Stories of war tend to expound the tales of the soldiers battling on the front lines, facing death head on. Journals, letters, poetry—a plethora of sources can be found describing the grief of watching a fellow soldier die, the fear as bullets sound through the night, the loneliness of war. But these stories are just one side of the picture. What about the stories of the souls that are left behind to wonder about their loved ones? These stories often do not make it into the history books. However, these stories help to paint a clearer picture of the war and its effects, especially in Kentucky during the Civil War.
The Bluegrass State in the Civil War was a hotbed of conflict and chaos. Although Kentucky declared its neutrality at the beginning of the war, it was unable to hold on to this status. Kentucky’s politicians attempted to keep their beloved state out of the war but failed to do so, eventually declaring it to be with the Union. Kentucky’s slave status and its ties to the Confederacy kept it from being wholly Union, but nor was it wholly Confederate. The state, like the country was ripped in two. And in the middle of it all were the citizens—the inhabitants who were forced to continue to live some semblance of a normal life while loved ones were fighting and dying in their backyards.
“Normal” is a relative term in the border state of Kentucky. Citizens who had not joined a side and were not soldiers often found themselves in a position where they were fighting for their towns and farms against guerrilla attacks. The citizens of Kentucky tell stories of troubled economic times, illness, and fear of raids by the infamous John Hunt Morgan. The Civil War raged in their back yards and on their streets. The illustration of townspeople preparing for a raid by John Hunt Morgan captures the hardship and fear of Kentucky’s citizens left to defend their livelihood against the man who in his own words had “come to liberate [them] from the despotism of a tyrannical faction …”
Guerrilla warfare was common in Kentucky. Although there were some major battles fought in the Bluegrass State, most of the fighting was small-scale guerrilla attacks that reaped large consequences. This is evident in the image as Kentuckians prepare to meet Morgan’s forces with armed militia (drawn in the background of the photo). The fear in the women’s faces, although an illustration, paints an eerie picture of how life was for those left behind during the War Between the States. Several journal entries and letters, including that of J.M. Douglass to Mrs. Maggie Harris also document the troublesome raids by Morgan and the impact on the town’s economy. J.M. Douglass writes in his letter of April 11, 1865, “…all but two stores is burned the loss was estimated at 90,000 dollars.” Another letter from D.C. Humphreys to Alexander John “Alec” Alexander on July 20, 1864 describes a low turnout for buyers of horses due to the Covington Railway being disrupted by Morgan’s men. Morgan’s raids took their toll on the courthouses of several cities including Olive Hill, Morehead, Cynthiana and Frankfort, destroying records and wreaking havoc on the people of those quiet towns.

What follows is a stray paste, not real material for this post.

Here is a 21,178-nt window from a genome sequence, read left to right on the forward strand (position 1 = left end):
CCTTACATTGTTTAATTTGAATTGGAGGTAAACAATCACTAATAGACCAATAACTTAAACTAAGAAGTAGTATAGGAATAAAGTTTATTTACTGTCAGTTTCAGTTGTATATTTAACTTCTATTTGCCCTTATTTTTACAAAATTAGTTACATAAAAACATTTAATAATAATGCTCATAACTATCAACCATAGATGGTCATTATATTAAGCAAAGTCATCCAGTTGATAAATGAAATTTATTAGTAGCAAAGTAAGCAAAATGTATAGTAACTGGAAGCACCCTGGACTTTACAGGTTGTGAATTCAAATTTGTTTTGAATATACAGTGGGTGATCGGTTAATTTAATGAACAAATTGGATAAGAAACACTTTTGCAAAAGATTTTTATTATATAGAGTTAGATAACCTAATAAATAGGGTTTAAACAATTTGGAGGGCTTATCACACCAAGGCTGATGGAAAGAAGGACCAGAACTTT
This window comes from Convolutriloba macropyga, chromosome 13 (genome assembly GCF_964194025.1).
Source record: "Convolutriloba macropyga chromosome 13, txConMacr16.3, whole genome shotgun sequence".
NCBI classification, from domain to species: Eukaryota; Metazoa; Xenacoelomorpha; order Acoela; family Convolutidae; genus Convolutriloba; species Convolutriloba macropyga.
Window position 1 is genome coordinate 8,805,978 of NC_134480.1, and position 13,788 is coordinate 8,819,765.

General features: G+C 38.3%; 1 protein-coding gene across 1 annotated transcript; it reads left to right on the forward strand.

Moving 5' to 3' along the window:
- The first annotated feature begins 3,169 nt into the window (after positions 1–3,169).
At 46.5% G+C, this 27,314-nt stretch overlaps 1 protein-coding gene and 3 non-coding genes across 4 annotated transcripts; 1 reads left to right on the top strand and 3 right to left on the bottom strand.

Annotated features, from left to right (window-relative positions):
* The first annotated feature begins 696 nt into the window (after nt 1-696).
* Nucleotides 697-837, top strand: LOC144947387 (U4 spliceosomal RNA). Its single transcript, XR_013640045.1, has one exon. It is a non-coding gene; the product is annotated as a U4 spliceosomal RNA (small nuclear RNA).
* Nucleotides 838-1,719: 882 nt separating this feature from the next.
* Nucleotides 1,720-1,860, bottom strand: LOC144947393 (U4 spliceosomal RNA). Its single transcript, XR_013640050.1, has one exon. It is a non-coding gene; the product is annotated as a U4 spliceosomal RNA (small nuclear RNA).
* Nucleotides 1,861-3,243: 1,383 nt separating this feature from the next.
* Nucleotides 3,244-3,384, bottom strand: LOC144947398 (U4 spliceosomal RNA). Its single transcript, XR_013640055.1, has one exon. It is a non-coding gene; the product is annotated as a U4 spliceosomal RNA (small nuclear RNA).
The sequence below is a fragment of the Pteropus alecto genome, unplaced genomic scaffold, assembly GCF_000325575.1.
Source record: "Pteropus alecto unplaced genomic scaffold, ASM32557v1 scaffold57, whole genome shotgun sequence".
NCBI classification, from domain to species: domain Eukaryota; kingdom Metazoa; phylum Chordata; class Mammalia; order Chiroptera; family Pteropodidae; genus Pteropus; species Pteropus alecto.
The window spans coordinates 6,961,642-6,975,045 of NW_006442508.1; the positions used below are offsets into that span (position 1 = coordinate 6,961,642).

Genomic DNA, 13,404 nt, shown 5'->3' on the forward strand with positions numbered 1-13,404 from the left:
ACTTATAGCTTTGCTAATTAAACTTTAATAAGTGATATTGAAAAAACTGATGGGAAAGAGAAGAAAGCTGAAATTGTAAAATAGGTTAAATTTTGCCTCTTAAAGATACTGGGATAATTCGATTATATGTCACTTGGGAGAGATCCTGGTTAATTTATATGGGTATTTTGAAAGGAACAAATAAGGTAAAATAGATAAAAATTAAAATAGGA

Morgan and the Rebels were not the only threat to the citizens of Kentucky though. Union soldiers were also known for atrocities. One account comes from Rowan County, Kentucky where Ray Smedley writes of his grandfather, Samuel Smedley’s, demise. The men [Union soldiers] come to the house and asked for food. They were fed good. They then shot Samuel in the hip and his wife Mary ran over to help him and they ran a bayonet thru her belly.” It is not known if the Smedleys supported the Confederacy or the Union; the account does not divulge that information. But one thing is clear, the government that was supposed to protect them, in this case, did not. With both sides attacking the citizens and pillaging property, it seems that Kentucky did not seem to belong to either side (indicative of its border state status).
Citizens in Kentucky were left to defend themselves against groups of wandering rascals. Families could not visit one another out of fear of guerrilla bands. J.M. Douglass writes, “we don’t know when we lie down at night but what we will be killed by Gurrilles before the Sun rises next morning.” Thus was the life in a border state. The economy was impacted by guerrilla destruction and theft, people’s lives were ended although they were not on a battlefield and the citizens lived in fear of their towns/homes being burned and pillaged. Even after the war was over, the divisiveness in Kentucky did not end. The feelings of the people that persisted after the war were manifested in family feuds like the Stamper-Underwood Feud in Carter County, KY and the Martin-Tolliver Feud in Rowan County, KY. These stories are the forgotten pieces of the Civil War much like the state itself has become a forgotten, yet once integral, piece of the Civil War.
 “John Hunt Morgan Handbill, 1863.” KHS Digital Collections. Special Collections 763. SC763_DM.tif
 “Letter from J.M. Douglass to Mrs. Maggie Harris, April 11, 1865.” KHS Digital Collections. SC1069, pg 3.
 Letter from D.C. Humphreys to Alexander John “Alec” Alexander 20 July, 1864.” KHS Digital Collections MSS93, pg 1.
 Blair, Juanita and Brown, Fred. Days of Anger, Days of Tears: The History of the Rowan County War. Wind Publications, 2007. Pg 17.
 “Letter from J.M. Douglass to Mrs. Maggie Harris, April 11, 1865.”, KHS Digital Collections. SC1069. pg 3.
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